The educational value of digital games The use of digital games in the learning process has a high potential, which resides in (Malone, 1981; Ruben, 1999; Prensky , 2000; Gee, 2003; Pivec and Kearney, 2007): the level of motivation involved in the act of playing:
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The use of digital games in the learning process has a high potential, which resides in (Malone, 1981; Ruben, 1999; Prensky, 2000; Gee, 2003; Pivec and Kearney, 2007):
Prensky (2000), followed by Gee (2003), supports and defines the learning processes through the use of digital games as game based learning: the use of digital games in learning contexts to improve and accelerate the learning process, by motivating the students.
Gros (2003) enhances that for digital games to be used for educational purposes they must be endowed with well defined learning goals, teaching contents to the users or promoting the development of important strategies and skills to increase their intellectual and cognitive abilities.
According to Malone (1981) and Garris et al (2002), the factors that contribute to the strength and consistence of digital games as educational tools are the challenge, the fantasy (imaginary contexts, themes and fantasy characters), the sensorial stimuli (visual and hearing, dramatic and new), the curiosity and the involved learning. Garris et al (2002) point out that games should include characteristics which enable quality learning.
These elements must be incorporated on an integrated platform, to structure objectives and rules, a context of meaningful learning, an appealing story, immediate feedback, a high level of interactivity, challenge and competition, random elements of surprise and rich environments for learning (Garris et al, 2002; Malone, 1981).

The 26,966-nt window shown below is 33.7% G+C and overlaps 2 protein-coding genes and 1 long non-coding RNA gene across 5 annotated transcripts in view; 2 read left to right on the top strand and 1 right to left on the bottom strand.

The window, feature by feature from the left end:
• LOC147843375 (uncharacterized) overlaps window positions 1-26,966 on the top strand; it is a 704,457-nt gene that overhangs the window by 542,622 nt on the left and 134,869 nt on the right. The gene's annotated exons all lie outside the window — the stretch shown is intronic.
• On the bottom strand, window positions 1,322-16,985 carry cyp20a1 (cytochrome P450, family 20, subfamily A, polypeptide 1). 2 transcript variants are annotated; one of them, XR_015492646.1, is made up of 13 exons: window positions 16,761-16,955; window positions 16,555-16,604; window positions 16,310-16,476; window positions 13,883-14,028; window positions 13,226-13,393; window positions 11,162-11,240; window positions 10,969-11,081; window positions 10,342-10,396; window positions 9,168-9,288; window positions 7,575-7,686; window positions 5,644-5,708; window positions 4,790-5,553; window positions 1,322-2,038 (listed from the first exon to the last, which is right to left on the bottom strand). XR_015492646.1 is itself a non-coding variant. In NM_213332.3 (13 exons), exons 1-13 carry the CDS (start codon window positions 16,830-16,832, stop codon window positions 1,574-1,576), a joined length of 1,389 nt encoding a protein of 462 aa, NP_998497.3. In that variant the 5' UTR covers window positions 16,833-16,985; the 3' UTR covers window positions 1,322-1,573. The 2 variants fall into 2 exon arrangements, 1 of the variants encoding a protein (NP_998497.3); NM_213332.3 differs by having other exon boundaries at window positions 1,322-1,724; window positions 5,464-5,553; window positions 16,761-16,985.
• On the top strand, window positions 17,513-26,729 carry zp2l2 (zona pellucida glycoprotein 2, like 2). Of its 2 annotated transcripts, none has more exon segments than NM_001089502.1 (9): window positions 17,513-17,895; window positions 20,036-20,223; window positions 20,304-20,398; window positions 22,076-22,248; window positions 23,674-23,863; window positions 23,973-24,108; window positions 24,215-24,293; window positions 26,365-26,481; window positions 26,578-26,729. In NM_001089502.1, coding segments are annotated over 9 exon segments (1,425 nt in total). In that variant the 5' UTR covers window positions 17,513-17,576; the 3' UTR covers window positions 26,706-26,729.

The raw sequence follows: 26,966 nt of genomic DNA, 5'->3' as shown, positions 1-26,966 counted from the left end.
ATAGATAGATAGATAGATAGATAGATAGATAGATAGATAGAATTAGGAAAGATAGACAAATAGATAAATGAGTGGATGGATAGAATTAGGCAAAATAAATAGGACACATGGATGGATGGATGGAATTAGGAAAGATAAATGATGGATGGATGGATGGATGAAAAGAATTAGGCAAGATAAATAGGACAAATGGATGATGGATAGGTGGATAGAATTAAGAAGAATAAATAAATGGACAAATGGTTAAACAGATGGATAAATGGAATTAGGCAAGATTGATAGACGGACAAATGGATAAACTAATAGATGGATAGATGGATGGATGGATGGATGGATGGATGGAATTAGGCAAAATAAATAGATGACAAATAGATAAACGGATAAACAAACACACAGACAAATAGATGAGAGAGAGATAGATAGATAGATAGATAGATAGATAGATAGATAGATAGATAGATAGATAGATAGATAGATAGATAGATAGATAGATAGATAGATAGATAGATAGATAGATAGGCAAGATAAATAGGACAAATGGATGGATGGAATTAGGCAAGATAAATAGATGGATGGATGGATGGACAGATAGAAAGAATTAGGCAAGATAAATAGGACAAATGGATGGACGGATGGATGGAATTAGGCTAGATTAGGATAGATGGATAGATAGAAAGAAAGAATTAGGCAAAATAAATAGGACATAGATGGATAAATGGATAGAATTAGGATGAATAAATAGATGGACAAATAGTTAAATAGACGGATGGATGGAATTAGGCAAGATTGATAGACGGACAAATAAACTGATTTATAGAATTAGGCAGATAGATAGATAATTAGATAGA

These factors determine the motivation to play and learn at the same time (Malone, 1981; Ruben, 1999; Prensky, 2000; Garris et al, 2002), being also important for an effective and successful learning, through the offer of contents like interactivity, feedback, solving problems and the effects of context, which promote reflective behaviors’ among the players (Pivec and Kearney, 2007). Games make the learning process possible by allowing the development of critical thinking that will be outlined during the act of playing.
Digital games provide amusing alternatives, more active and autonomous, opposing to the traditional methods used in the process of teaching and learning, making possible the materialization of a Prensky (2001b) statement, which predicts that today’s students, the digital natives, will teach themselves.
Some types of games and technologies associated to digital games are already being used as supporting tools to achieve learning goals in formal education environments, either directly or as an attractive tool for unmotivated students (BECTA, 2003).
According to Prensky (2000) and Gee (2003) games allow the development of new learning strategies, based on new interactivity patterns, like feedback, reflective and critical learning, target levels of understanding semiotics, learning through discovery and exploration, situated learning, role-playing and constructivist learning. Regarding this problem, Grealls (2000) refers that digital games enable the assimilation and the appropriation of information, the construction and the application of cognitive strategies, developing various skills such as psychomotor ability, decisions making and perseverance.
To Prensky (2000), the main benefits of gaming are the users’ capability of processing simultaneous information, leading to the development of awareness of non linear information, which is typical from digital natives (Prensky, 2001a, 2001b), as well as enabling the sense of belonging to a non geographical community, which should broaden the players’ horizons.
The study was conducted in January 2009, with students from the Graduation in Education of the Minho University, having as main objective to evaluate the relationship between the use of digital games and study habits among students.
For this study we used predominantly a quantitative survey, using an original questionnaire for data collection. The sample consists of 56 individuals, aged between 18 and 35 years.
The questionnaire had four key points:
Individuals who use digital games have more consistent patterns of study.
It was not established any significant statistical relationship between the use of digital games and learning outcomes.
We believe that further study with a broader population would provide more representative results, thus contributing to the promotion of videogames as learning factors within educational institutions and agents.
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